On appeal from the Order of the Court of Common Pleas of Philadelphia County, Pennsylvania, November Term, 1977 No. 1526.
Wieand, Olszewski and Popovich, JJ.
The opinion of the court was delivered by: Olszewski, Judge
Reargument Denied Dec. 17, 1984
In this appeal we are called upon to determine whether the lower court erred in finding that the Philadelphia Electric Company's (PECO's) insurance claim was barred by its failure to properly notify its insurer, Aetna Casualty & Surety Company (Aetna), of the accident within a reasonable time.*fn1 Since we have determined that Aetna was on notice of the accident shortly after its occurrence, we therefore reverse.
The rather long and complex factual background of the case reveals that in January of 1964, McCloskey & Company (McCloskey) entered into a contract with the Pennsylvania Department of Transportation (PennDot) to construct a certain segment of Interstate I-95. Since a portion of the work to be performed involved PECO's facilities, PennDot required as a condition precedent to the contract, that McCloskey obtain liability insurance for and on behalf of PECO.
In order to fulfill this necessary requirement, McCloskey approached its regular insurance carrier, Aetna, and purchased a policy in which it and PECO were designated as the named insureds.*fn2
Shortly after obtaining coverage, McCloskey began construction on the interstate. On May 13, 1966, Herman Love, an employee of McCloskey, was severly injured when his jackhammer struck an underground conduit owned by PECO. As a result of this mishap, Mr. Love promptly instituted a worker's compensation claim with Aetna, McCloskey's worker's compensation carrier.
While this worker's compensation action was pending, Mr. Love also filed a personal injury action against PECO for damages sustained from the same mishap. At that time, PECO, unaware of the existence of the McCloskey-Aetna policy, did not notify Aetna of its responsibility to assume the defense of the matter. However, PECO did join McCloskey as a third-party defendant claiming indemnity for any damages owed Mr. Love on account of the accident. McCloskey thereafter promptly notified Aetna to defend the matter in its behalf pursuant to the McCloskey-Aetna policy.
Shortly before the trial was set to commence, PECO's claim department discovered that Aetna was responsible under the McCloskey-Aetna policy to defend the Love personal injury action in its behalf. In January, 1975, PECO therefore served a written notice requesting representation. Aetna refused to defend or accept any of the liability flowing from the accident, stating that PECO breached the insurance contract by failing to provide Aetna with timely notice of the accident.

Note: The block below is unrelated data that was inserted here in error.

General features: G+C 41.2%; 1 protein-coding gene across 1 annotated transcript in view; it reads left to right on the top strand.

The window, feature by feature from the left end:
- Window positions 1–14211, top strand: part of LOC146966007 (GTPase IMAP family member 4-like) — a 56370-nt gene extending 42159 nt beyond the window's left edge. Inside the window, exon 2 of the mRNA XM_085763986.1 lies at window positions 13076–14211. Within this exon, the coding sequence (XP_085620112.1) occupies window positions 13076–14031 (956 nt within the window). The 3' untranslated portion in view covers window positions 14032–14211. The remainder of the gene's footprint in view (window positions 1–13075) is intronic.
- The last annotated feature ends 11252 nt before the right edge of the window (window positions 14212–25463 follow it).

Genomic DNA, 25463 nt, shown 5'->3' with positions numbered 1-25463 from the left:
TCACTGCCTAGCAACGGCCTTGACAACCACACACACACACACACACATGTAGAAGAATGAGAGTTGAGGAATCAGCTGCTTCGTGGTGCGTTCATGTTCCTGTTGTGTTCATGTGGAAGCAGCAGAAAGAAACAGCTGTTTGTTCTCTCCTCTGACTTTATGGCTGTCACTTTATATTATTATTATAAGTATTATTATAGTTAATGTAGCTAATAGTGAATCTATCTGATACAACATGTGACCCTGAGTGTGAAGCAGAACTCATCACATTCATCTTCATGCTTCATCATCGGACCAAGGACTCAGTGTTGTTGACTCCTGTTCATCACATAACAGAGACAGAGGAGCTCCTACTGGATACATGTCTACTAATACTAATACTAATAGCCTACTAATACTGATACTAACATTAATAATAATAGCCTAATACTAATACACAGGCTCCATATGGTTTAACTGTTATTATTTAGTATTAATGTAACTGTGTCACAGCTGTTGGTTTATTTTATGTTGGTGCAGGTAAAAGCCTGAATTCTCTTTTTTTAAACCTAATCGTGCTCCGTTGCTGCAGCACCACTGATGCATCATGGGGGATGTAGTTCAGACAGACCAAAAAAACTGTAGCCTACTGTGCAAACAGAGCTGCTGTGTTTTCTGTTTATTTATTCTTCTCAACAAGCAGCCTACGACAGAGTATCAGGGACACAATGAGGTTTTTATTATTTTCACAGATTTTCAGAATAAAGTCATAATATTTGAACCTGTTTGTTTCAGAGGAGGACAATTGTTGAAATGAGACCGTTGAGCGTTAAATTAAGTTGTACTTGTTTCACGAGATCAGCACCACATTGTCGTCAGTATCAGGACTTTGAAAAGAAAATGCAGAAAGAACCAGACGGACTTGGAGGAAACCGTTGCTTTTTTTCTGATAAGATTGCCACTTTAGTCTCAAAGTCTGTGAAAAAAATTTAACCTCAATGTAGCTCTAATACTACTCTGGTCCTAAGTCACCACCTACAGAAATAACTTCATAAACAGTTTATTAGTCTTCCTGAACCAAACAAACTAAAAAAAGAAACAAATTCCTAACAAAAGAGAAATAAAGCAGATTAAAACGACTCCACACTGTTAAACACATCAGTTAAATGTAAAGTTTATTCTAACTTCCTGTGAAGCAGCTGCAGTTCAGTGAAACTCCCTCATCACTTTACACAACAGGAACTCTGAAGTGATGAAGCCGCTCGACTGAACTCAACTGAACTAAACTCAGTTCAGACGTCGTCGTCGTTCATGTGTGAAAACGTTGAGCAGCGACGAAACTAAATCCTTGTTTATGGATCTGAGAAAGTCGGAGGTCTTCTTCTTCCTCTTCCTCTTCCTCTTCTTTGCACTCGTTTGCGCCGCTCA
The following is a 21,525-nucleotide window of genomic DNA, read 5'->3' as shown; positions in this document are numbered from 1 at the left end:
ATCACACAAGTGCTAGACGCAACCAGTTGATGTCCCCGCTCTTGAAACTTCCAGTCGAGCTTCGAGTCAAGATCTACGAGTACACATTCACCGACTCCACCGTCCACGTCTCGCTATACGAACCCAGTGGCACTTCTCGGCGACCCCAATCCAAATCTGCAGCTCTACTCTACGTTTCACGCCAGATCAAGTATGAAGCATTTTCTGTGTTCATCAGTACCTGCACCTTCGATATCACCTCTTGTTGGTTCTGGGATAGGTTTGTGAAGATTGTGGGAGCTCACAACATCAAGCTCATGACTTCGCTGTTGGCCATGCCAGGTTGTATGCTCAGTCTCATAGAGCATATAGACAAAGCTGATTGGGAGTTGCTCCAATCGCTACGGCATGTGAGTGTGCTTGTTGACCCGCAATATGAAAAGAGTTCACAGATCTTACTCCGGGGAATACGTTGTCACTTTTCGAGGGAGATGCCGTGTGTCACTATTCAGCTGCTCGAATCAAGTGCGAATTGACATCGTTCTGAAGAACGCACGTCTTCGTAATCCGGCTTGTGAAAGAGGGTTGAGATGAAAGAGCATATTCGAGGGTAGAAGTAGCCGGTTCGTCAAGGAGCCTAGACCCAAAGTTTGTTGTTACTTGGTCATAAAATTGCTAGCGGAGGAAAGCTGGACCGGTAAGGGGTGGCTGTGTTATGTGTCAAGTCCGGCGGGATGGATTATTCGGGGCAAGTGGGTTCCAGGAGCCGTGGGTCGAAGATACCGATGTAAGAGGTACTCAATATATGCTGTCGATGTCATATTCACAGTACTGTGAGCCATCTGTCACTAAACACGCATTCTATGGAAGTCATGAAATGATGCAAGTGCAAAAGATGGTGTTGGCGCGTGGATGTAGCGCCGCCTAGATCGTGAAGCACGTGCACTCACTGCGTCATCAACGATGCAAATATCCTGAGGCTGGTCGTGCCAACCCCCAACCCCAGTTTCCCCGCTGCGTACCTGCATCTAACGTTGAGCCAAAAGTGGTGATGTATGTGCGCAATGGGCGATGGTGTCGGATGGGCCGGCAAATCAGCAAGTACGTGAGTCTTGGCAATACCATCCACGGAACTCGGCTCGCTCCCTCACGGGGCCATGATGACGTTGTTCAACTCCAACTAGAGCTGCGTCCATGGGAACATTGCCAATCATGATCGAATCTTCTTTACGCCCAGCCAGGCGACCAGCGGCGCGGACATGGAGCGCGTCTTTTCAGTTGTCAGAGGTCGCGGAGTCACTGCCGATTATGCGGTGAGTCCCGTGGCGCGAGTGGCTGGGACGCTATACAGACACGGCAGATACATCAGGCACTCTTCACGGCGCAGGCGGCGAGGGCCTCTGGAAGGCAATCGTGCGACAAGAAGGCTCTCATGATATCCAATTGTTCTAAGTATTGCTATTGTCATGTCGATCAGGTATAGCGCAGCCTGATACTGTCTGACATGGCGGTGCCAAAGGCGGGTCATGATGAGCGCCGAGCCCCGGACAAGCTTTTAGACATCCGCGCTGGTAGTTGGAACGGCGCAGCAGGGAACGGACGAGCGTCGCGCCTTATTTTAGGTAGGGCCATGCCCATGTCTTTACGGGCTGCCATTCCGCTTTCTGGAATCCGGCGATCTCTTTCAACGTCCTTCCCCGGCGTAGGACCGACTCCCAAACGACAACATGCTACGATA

In May of 1975, the Love trial was held after which judgment was entered solely against PECO in the amount of $250,000. Nearly two years later, PECO instituted an assumpsit action against Aetna alleging that Aetna breached its duty under the McCloskey-Aetna policy by not defending the Love matter on its behalf. PECO urged the court to order Aetna to indemnify it for the $250,000 Love judgment. The lower court, per Honorable Paul M. Chalfin, J., however refused PECO's request on the theory that PECO's late notice relieved Aetna of all responsibility under the policy. In his opinion, Judge Chalfin refused to find that Aetna was on constructive notice of the accident despite the fact that Aetna had participated in the third-party indemnity action against PECO.*fn3 The court subsequently entered its findings and judgment in favor of Aetna and against PECO.
After exceptions were dismissed, this appeal followed in which PECO argues that the lower court erred in refusing to find Aetna in constructive notice of the accident when Aetna had in fact: (1) handled the McCloskey-Love worker's compensation claim, and (2) been notified of the accident when it ...